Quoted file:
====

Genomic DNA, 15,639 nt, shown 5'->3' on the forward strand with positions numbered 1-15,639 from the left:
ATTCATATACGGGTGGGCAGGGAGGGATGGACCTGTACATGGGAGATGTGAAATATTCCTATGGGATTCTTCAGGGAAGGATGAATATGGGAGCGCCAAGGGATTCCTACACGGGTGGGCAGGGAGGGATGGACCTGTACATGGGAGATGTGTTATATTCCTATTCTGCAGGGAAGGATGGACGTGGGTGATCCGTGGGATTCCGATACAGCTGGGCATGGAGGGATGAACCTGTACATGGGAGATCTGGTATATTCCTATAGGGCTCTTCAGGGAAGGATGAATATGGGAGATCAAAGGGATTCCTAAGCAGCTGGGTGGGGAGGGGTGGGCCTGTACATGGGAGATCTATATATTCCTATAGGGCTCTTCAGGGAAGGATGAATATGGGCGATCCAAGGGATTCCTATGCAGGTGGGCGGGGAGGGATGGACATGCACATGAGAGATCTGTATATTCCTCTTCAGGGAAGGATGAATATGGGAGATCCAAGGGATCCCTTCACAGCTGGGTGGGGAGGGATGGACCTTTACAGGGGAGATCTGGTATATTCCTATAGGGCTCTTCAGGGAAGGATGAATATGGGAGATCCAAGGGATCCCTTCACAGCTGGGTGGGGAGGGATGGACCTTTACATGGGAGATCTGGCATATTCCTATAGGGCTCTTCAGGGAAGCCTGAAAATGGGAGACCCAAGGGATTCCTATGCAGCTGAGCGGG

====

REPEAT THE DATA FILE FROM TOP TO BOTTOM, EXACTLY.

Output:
Genomic DNA, 15,639 nt, shown 5'->3' on the forward strand with positions numbered 1-15,639 from the left:
ATTCATATACGGGTGGGCAGGGAGGGATGGACCTGTACATGGGAGATGTGAAATATTCCTATGGGATTCTTCAGGGAAGGATGAATATGGGAGCGCCAAGGGATTCCTACACGGGTGGGCAGGGAGGGATGGACCTGTACATGGGAGATGTGTTATATTCCTATTCTGCAGGGAAGGATGGACGTGGGTGATCCGTGGGATTCCGATACAGCTGGGCATGGAGGGATGAACCTGTACATGGGAGATCTGGTATATTCCTATAGGGCTCTTCAGGGAAGGATGAATATGGGAGATCAAAGGGATTCCTAAGCAGCTGGGTGGGGAGGGGTGGGCCTGTACATGGGAGATCTATATATTCCTATAGGGCTCTTCAGGGAAGGATGAATATGGGCGATCCAAGGGATTCCTATGCAGGTGGGCGGGGAGGGATGGACATGCACATGAGAGATCTGTATATTCCTCTTCAGGGAAGGATGAATATGGGAGATCCAAGGGATCCCTTCACAGCTGGGTGGGGAGGGATGGACCTTTACAGGGGAGATCTGGTATATTCCTATAGGGCTCTTCAGGGAAGGATGAATATGGGAGATCCAAGGGATCCCTTCACAGCTGGGTGGGGAGGGATGGACCTTTACATGGGAGATCTGGCATATTCCTATAGGGCTCTTCAGGGAAGCCTGAAAATGGGAGACCCAAGGGATTCCTATGCAGCTGAGCGGG